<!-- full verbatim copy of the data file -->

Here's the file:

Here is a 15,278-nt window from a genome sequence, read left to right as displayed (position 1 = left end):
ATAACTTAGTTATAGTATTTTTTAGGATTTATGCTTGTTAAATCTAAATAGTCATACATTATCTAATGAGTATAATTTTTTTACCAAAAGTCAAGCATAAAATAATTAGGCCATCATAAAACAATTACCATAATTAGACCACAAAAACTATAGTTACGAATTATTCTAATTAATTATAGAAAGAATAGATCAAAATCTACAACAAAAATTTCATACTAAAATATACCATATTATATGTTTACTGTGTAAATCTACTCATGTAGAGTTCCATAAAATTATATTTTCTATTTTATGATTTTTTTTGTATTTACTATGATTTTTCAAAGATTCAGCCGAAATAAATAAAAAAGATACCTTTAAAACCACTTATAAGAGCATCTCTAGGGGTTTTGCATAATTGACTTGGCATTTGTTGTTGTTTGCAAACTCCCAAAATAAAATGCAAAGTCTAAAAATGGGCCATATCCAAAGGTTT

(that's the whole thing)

Here is a 15,278-nt window from a genome sequence, read left to right as displayed (position 1 = left end):
ATAACTTAGTTATAGTATTTTTTAGGATTTATGCTTGTTAAATCTAAATAGTCATACATTATCTAATGAGTATAATTTTTTTACCAAAAGTCAAGCATAAAATAATTAGGCCATCATAAAACAATTACCATAATTAGACCACAAAAACTATAGTTACGAATTATTCTAATTAATTATAGAAAGAATAGATCAAAATCTACAACAAAAATTTCATACTAAAATATACCATATTATATGTTTACTGTGTAAATCTACTCATGTAGAGTTCCATAAAATTATATTTTCTATTTTATGATTTTTTTTGTATTTACTATGATTTTTCAAAGATTCAGCCGAAATAAATAAAAAAGATACCTTTAAAACCACTTATAAGAGCATCTCTAGGGGTTTTGCATAATTGACTTGGCATTTGTTGTTGTTTGCAAACTCCCAAAATAAAATGCAAAGTCTAAAAATGGGCCATATCCAAAGGTTT